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Reply by Mark Kornell

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Posted on Wall hanging scotch cabinet - Introduction and design critique request

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Mark Kornell

482 posts in 1187 days


#1 posted 02-24-2013 04:32 AM

Jeremy,

Are you attempting to make a piece that is, for lack of a better term, “correct”? I.e. follows the details closely enough to perhaps mimic a piece that might have come out of the Hall bros. shop? Or design something that just takes influence from G&G designs?

My comments are geared toward the first interpretation rather than the second, so I apologize in advance if that’s not your intention.

I would suggest that your cloud lifts are somewhat out proportion – they lift too much. The double lift seems too much for the scale of the door – both the inner stiles and top rails. The proportion of the lift on the inner stiles of the third pic of your original post seems about right.

You can find the cloud lift going both ways on G&G furniture, although I’d hazard a guess that the lift opens up more often than down at the top of an element.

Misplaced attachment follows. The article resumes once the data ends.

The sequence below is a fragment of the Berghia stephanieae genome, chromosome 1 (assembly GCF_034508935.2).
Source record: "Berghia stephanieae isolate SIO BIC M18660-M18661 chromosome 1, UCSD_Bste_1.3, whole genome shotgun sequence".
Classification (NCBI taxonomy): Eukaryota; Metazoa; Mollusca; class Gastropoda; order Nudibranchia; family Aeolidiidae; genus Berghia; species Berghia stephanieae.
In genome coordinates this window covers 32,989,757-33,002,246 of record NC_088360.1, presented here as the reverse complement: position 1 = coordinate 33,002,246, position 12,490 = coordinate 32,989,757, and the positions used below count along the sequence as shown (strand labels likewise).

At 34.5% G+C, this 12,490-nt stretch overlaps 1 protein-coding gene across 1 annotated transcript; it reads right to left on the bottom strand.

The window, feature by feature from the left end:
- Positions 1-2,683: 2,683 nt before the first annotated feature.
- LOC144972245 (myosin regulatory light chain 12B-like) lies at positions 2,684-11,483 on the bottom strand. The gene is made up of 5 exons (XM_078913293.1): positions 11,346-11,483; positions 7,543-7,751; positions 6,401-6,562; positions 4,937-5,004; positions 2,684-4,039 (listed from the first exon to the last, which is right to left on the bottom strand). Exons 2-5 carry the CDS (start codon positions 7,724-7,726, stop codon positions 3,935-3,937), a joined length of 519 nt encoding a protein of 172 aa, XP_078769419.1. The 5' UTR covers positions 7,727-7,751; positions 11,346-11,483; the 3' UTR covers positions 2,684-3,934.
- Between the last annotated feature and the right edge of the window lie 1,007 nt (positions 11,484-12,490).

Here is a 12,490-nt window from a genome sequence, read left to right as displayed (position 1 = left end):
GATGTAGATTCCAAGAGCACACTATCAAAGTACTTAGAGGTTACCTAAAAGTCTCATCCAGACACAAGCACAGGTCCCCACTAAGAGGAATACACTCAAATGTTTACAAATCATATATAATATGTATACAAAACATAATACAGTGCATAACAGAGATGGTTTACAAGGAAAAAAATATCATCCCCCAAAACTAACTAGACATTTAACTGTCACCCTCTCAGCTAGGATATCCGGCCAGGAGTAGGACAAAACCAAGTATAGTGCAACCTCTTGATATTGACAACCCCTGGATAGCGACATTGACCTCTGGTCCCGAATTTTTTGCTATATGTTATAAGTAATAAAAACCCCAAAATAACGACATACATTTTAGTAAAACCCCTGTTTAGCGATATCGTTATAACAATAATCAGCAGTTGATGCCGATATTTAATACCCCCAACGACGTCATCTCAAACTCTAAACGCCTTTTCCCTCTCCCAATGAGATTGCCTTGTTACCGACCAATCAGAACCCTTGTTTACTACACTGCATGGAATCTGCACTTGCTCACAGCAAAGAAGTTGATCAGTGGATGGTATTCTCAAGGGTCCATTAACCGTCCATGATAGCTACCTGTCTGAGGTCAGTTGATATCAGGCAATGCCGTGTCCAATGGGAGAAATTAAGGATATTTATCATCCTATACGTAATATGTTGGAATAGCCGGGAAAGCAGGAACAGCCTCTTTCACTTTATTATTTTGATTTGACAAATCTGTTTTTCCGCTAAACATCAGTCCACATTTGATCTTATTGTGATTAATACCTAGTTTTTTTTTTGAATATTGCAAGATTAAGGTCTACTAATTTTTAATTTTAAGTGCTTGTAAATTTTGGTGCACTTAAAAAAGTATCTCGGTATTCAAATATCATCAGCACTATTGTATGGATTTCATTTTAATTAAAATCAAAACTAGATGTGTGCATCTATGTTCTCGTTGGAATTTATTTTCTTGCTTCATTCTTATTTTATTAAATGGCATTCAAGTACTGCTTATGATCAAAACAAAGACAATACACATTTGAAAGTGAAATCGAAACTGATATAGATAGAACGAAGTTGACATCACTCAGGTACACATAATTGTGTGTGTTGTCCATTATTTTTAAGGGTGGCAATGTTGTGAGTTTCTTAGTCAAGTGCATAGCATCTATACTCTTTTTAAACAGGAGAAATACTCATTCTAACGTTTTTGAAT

Do you have David Mathias’ book? If so, there is a picture of a small curio cabinet on page 23 that might be a good reference for you.

The cabinet has proportionally thinner stiles and top rail, with a thicker bottom rail. This rail is sized to cover a set of drawers in the cabinet. The cloud lift opens up on the top rail, and there is a double lift on the bottom rail that also opens up.

For the finger joints, you could go protruding, as you’ve drawn them, or you could go flush. In either case, the ends of the fingers are rounded over.

This curio cabinet uses protruding fingers on the top, but a flat bottom that extends a bit past the edge of the carcase, like something you’d see in a Krenov piece.

Also, through tenons are something that isn’t common in G&G furniture. Tenons were pinned, though, and the pins capped with square pillowed plugs. Mathias’ book shows only one example of a through tenon, and that was on a lower stretcher of a table. Shelves in carcases were just dadoed in.

A couple things to consider:
- Maybe use brackets rather than cloud lifts on the inside of the door frame. Top of the frame only. Given the scale of the doors, probably just a single bracket, rather than a double (Blacker-style) bracket.
- If you remove the through tenons for the interior shelf, maybe add some decorative raised inlay to the sides of the cabinet.
- Consider what you want to do for glass. G&G used a lot of art glass for the visual effect, and while it was by no means ubiquitous in glass-doored cabinets, it might be a nice touch to your piece. Though not cheap :-)

Darrell Peart’s book is also quite useful as both a reference on styles and variations, but also construction details.

-- Mark Kornell, Kornell Wood Design


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